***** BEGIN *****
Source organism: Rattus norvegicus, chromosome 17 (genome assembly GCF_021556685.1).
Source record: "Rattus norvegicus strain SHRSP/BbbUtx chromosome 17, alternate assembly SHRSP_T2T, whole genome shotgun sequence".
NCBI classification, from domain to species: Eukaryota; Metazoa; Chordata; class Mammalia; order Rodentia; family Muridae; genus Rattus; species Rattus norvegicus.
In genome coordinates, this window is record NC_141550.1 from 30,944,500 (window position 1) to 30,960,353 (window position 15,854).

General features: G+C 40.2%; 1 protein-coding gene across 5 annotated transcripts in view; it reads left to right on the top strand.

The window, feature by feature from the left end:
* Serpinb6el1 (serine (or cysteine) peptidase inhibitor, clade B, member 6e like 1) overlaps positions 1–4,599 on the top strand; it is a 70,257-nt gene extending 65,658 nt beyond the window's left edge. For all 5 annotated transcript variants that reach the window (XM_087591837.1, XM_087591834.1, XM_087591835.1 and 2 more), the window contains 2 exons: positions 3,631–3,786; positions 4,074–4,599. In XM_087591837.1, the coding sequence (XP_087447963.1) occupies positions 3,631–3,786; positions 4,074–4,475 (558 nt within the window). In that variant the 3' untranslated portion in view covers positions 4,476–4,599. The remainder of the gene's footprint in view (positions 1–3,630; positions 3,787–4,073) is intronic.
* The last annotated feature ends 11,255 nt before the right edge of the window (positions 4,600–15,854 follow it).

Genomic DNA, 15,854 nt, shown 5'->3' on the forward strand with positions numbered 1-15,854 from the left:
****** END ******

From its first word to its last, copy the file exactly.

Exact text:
Source organism: Rattus norvegicus, chromosome 17 (genome assembly GCF_021556685.1).
Source record: "Rattus norvegicus strain SHRSP/BbbUtx chromosome 17, alternate assembly SHRSP_T2T, whole genome shotgun sequence".
NCBI classification, from domain to species: Eukaryota; Metazoa; Chordata; class Mammalia; order Rodentia; family Muridae; genus Rattus; species Rattus norvegicus.
In genome coordinates, this window is record NC_141550.1 from 30,944,500 (window position 1) to 30,960,353 (window position 15,854).

General features: G+C 40.2%; 1 protein-coding gene across 5 annotated transcripts in view; it reads left to right on the top strand.

The window, feature by feature from the left end:
* Serpinb6el1 (serine (or cysteine) peptidase inhibitor, clade B, member 6e like 1) overlaps positions 1–4,599 on the top strand; it is a 70,257-nt gene extending 65,658 nt beyond the window's left edge. For all 5 annotated transcript variants that reach the window (XM_087591837.1, XM_087591834.1, XM_087591835.1 and 2 more), the window contains 2 exons: positions 3,631–3,786; positions 4,074–4,599. In XM_087591837.1, the coding sequence (XP_087447963.1) occupies positions 3,631–3,786; positions 4,074–4,475 (558 nt within the window). In that variant the 3' untranslated portion in view covers positions 4,476–4,599. The remainder of the gene's footprint in view (positions 1–3,630; positions 3,787–4,073) is intronic.
* The last annotated feature ends 11,255 nt before the right edge of the window (positions 4,600–15,854 follow it).

Genomic DNA, 15,854 nt, shown 5'->3' on the forward strand with positions numbered 1-15,854 from the left: